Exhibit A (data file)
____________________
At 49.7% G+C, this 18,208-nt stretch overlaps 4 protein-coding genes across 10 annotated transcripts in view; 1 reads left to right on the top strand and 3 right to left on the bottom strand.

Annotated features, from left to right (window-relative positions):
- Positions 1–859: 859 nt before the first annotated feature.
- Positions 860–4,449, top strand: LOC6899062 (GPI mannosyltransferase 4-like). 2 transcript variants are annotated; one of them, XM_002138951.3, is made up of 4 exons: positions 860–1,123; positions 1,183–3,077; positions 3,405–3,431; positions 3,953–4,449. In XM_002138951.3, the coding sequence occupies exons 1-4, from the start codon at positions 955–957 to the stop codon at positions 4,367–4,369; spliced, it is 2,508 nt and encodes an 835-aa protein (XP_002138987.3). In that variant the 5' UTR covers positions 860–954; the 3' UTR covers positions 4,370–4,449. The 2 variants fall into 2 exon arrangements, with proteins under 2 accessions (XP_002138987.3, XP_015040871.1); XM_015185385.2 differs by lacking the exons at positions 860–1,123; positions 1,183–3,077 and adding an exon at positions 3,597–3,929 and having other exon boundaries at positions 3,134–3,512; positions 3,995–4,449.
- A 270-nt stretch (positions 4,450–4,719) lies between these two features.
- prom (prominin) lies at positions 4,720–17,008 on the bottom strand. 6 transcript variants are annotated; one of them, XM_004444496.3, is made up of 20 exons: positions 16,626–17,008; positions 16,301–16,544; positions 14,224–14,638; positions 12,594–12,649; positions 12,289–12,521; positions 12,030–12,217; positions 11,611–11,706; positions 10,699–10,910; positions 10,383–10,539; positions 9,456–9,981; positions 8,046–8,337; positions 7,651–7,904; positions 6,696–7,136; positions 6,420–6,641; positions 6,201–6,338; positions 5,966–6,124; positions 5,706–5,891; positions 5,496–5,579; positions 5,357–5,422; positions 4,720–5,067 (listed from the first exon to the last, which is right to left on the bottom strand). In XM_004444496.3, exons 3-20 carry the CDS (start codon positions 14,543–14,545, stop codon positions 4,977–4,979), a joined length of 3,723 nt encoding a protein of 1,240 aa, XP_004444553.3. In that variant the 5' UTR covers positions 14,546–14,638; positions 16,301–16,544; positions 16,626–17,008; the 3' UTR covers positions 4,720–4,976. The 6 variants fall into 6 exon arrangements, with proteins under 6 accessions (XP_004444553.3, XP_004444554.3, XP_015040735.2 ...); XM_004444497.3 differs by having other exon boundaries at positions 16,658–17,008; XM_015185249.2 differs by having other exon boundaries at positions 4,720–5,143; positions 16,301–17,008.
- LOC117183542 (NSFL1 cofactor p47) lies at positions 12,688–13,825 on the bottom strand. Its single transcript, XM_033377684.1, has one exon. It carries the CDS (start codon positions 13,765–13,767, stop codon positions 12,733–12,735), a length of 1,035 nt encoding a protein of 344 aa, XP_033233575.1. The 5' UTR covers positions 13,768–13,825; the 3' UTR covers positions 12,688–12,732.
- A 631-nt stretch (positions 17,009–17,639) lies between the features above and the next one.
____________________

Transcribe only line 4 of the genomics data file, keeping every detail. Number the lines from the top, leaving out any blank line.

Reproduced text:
- Positions 860–4,449, top strand: LOC6899062 (GPI mannosyltransferase 4-like). 2 transcript variants are annotated; one of them, XM_002138951.3, is made up of 4 exons: positions 860–1,123; positions 1,183–3,077; positions 3,405–3,431; positions 3,953–4,449. In XM_002138951.3, the coding sequence occupies exons 1-4, from the start codon at positions 955–957 to the stop codon at positions 4,367–4,369; spliced, it is 2,508 nt and encodes an 835-aa protein (XP_002138987.3). In that variant the 5' UTR covers positions 860–954; the 3' UTR covers positions 4,370–4,449. The 2 variants fall into 2 exon arrangements, with proteins under 2 accessions (XP_002138987.3, XP_015040871.1); XM_015185385.2 differs by lacking the exons at positions 860–1,123; positions 1,183–3,077 and adding an exon at positions 3,597–3,929 and having other exon boundaries at positions 3,134–3,512; positions 3,995–4,449.